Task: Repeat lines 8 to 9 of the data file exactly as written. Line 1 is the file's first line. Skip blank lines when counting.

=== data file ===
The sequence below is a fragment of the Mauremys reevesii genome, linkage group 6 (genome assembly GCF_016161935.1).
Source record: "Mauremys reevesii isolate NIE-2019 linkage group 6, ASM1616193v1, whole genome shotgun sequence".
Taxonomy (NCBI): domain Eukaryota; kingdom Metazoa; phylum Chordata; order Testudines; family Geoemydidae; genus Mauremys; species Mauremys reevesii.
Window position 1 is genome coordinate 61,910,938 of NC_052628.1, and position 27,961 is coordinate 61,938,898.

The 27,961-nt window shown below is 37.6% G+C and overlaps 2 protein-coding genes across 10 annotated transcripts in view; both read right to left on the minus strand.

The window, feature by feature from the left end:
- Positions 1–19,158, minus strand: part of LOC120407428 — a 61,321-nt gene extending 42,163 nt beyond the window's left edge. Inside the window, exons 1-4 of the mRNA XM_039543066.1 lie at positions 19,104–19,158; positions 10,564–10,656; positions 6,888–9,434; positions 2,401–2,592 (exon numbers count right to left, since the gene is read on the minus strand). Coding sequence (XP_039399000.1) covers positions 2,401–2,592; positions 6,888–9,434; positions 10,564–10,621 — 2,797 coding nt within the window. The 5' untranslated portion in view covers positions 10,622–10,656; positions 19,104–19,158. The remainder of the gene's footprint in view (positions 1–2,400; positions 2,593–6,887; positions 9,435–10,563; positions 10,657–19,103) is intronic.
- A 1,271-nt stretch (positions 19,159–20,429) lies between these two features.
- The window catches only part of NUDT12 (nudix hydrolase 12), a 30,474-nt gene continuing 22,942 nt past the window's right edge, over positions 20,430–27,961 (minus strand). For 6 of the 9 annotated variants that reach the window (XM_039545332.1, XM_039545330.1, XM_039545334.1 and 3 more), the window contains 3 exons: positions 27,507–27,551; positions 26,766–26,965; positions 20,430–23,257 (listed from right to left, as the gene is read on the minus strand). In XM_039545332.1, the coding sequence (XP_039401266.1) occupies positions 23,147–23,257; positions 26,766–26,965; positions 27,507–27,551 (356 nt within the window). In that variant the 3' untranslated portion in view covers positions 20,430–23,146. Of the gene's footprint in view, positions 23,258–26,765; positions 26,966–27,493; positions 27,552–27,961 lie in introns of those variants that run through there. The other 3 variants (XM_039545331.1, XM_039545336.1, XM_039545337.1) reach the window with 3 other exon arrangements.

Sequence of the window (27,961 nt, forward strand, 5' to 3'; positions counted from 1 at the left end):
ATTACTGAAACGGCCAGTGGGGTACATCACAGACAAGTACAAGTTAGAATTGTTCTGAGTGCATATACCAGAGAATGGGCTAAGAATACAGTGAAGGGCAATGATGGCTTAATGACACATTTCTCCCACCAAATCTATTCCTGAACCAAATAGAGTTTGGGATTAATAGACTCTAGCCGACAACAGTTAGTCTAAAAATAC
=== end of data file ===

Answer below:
- A 1,271-nt stretch (positions 19,159–20,429) lies between these two features.
- The window catches only part of NUDT12 (nudix hydrolase 12), a 30,474-nt gene continuing 22,942 nt past the window's right edge, over positions 20,430–27,961 (minus strand). For 6 of the 9 annotated variants that reach the window (XM_039545332.1, XM_039545330.1, XM_039545334.1 and 3 more), the window contains 3 exons: positions 27,507–27,551; positions 26,766–26,965; positions 20,430–23,257 (listed from right to left, as the gene is read on the minus strand). In XM_039545332.1, the coding sequence (XP_039401266.1) occupies positions 23,147–23,257; positions 26,766–26,965; positions 27,507–27,551 (356 nt within the window). In that variant the 3' untranslated portion in view covers positions 20,430–23,146. Of the gene's footprint in view, positions 23,258–26,765; positions 26,966–27,493; positions 27,552–27,961 lie in introns of those variants that run through there. The other 3 variants (XM_039545331.1, XM_039545336.1, XM_039545337.1) reach the window with 3 other exon arrangements.